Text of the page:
The eli4d Gazette – Issue 052: The Ship of Theseus & Building cross-platform apps in Python

The Ship of Theseus and Story Loops

Imaginary Worlds is one of my favorite podcasts. The most recent episode was amazing in how it related the question of identity through the Ship of Theseus, Westworld, and Star Trek.

There is much that I could say about it, but I think that it would be best to listen to it. So let me leave you with a quote from the podcast that was great:

It (i.e. Westworld) taps into the fact that we’re all on story loops. Some of these story loops are created by us, sometimes they’re created by society, but either way, after a while you just tend to go through the motions (i.e. just like the hosts on Westworld). And every so often it’s good to stop and reflect if this is the version of you that you want to be. It’s easy – all you have to do is ‘freeze all motor functions’.

Building cross-platform apps in Python

I’m not sure if cross platform development is like a unicorn in the software field. Whether it was Java’s “write once, run anywhere” promise or Electron’s pitch of “build cross platform desktop apps with JavaScript, HTML, and CSS”.

I came across an interesting project whose goal is to provide cross-platform development for Python. The BeeWare Project “aims to take the power of Python as a language, and use it to enable users of all skill levels to develop applications with native user interfaces.” This may be an interesting project for those focusing on learning Python.


Thoughts? Feedback? Let me know: @eli4d on Twitter


The eli4d Gazette – Issue 48: Learning Django 2 and the 2018 Stack Overflow Developer Survey

If you’re interested in learning Django 2

As a teacher and a learner, I’m on the lookout for great folks that create courses. If you’re interested in learning the Django framework (this may especially be of interest to my former Python students) then you might be interested in this kickstarter campaign by Tracy Osborn. Tracy approaches programming from a web designer point-of-view, and this is quite valuable from a “beginner’s mind” approach.

Check out the 2018 Stack Overflow Developer Survey

Stack Overflow is an amazing question and answer site that covers a tremendous amount of software development issues. It started originally as a response to Experts Exchange and has far exceeded its competitor’s breadth, depth, and utility.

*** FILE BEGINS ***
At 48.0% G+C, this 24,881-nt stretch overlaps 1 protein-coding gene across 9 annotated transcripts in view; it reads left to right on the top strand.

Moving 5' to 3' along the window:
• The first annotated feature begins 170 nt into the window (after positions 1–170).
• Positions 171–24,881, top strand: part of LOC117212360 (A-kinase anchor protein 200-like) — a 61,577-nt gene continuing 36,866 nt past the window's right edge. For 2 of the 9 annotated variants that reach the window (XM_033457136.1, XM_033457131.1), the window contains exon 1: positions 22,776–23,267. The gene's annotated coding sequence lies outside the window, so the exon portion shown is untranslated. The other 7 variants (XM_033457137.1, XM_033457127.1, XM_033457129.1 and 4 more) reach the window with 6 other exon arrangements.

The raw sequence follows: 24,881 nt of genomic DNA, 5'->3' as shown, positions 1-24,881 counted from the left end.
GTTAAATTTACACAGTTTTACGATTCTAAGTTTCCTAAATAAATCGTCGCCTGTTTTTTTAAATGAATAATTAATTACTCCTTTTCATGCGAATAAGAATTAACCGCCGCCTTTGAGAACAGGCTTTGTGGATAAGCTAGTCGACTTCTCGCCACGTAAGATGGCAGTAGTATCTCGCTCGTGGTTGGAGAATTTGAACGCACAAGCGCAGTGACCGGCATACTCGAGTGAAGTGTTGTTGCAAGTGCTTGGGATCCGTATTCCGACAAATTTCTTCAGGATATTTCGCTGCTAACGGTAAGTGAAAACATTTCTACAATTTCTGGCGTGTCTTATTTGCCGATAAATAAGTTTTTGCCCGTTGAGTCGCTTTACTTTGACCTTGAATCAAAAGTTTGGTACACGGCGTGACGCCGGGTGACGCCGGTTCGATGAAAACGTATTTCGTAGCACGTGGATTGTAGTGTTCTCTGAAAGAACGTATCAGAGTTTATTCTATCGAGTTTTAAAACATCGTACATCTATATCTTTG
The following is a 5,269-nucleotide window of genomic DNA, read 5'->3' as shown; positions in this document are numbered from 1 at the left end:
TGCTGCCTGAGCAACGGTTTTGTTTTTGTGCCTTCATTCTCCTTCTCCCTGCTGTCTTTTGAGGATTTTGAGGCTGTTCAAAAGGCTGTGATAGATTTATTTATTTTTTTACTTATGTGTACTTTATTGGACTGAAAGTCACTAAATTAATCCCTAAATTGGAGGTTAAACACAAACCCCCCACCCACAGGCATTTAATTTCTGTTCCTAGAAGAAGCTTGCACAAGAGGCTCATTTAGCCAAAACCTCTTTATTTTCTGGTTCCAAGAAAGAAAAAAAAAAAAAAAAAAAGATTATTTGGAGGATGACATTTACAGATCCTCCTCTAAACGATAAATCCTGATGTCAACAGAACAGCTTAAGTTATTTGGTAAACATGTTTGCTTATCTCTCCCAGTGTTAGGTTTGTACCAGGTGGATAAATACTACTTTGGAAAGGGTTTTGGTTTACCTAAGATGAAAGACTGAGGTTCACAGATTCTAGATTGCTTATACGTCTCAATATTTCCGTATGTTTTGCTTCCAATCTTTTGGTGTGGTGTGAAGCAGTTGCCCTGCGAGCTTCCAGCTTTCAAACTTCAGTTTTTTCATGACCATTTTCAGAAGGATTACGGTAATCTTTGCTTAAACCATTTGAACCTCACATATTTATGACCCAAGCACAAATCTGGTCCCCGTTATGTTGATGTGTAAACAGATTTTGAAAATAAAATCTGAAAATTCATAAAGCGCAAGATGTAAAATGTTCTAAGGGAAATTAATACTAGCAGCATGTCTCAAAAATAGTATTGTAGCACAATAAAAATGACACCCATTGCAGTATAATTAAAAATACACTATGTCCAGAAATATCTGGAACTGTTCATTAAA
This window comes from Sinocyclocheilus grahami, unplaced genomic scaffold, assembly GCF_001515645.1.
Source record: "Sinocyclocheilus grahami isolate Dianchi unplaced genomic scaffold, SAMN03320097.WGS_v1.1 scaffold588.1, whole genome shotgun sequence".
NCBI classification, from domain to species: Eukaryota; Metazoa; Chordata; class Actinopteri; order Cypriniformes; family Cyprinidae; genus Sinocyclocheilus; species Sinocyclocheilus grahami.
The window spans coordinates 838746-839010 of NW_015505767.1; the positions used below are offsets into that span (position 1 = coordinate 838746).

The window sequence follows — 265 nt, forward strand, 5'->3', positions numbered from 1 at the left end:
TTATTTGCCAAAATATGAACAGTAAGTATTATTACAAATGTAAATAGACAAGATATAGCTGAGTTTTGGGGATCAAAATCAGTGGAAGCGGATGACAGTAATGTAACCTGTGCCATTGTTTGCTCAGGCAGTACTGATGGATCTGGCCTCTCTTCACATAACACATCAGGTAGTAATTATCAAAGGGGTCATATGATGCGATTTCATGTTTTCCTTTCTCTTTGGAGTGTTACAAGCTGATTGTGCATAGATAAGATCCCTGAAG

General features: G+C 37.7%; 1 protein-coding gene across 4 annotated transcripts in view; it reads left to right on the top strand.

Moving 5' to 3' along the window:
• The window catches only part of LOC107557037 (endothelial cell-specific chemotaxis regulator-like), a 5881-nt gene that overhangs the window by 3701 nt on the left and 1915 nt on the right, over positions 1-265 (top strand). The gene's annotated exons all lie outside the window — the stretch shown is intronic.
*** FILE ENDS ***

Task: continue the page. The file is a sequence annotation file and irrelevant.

Stack Overflow’s yearly development surveys have become an industry staple for software development trends. It’s an in-depth survey that has become better and better over the years. The 2018 survey is quite deep and extensive and is a well worth read.

If you’re looking for a concise summary of the 2018 survey, then check out Quincy Larson‘s summary.


Thoughts? Feedback? Let me know: @eli4d on Twitter


The eli4d Gazette – Issue 032

Tech Pick

I’ve had Python on my brain lately due to heavy duty preparation for my upcoming online Python course. So coming across Instagram’s Python technology stack was interesting. The article begins with:

Each day, over 95 million photos and videos are shared on Instagram. The unstoppable photo-centric social media platform has over 600 million registered users β€” 400 million of whom are active every day. Talk about operating at scale: Instagram kills it at levels most companies can barely even dream about.

Even more impressive, though, is the fact that Instagram serves this incredible amount of traffic, reliably and steadily so, by running Python (with a little help from Django) under the hood. Yes, that Python β€” the easy to learn, jack-of-all-trades general purpose programming language. The one everybody in the industry dismisses as, β€œYeah, Python is great in so many ways, too bad it’s not really scalable.”

I thought that this was a great example to mention to my students – “well if Instagram uses Python at their scale, Python must be a good thing to learn.” And yet this didn’t sit right with me, and I remembered reading an excellent article that clarified my unease: “You Are Not Google”.

Python is a great language for many reasons (easy to learn, lots of built in libraries, great scientific/numeric support (SciPy, Pandas, iPython, NumPy), etc..) but Instagram’s use of it is not one of them. I’m not Instagram, and it’s very likely the case that you aren’t either.

Media Pick

I’ve had “American Gods”aal on my Kindle for what seems like forever. It was recommended by a friend back in 2004 and I got the Kindle version on sale a few months ago (via Bookbub).

Where to begin? The story is like a fractal of a pick-up stick game. You think “really Neal – a pick-up stick game?” And there’s Gaiman laughing manically. So you play the game and read the book 1 bit at a time…and just when you think you understand, repeating themes and whispers of previous chapters slap you across the face.

My Kindle highlights are filled with too many sentences from this book, and I can hardly pick a favorite. Here’s an example:

“The house smelled musty and damp, and a little sweet, as if it were haunted by the ghosts of long-dead cookies.”

aal = Amazon affiliate link

Random

I’m a big OmniFocus, but recent (XML) corruptions have been worrisome (on the positive side OmniFocus support is top notch). One database corruption happened in March, and another just happened about a week ago. My favorite data format is plain text. But I haven’t come across a plain text task management system that implements GTD and spans mobile and Mac OS X as seamlessly as OmniFocus.


Thoughts? Feedback? Let me know: @eli4d on Twitter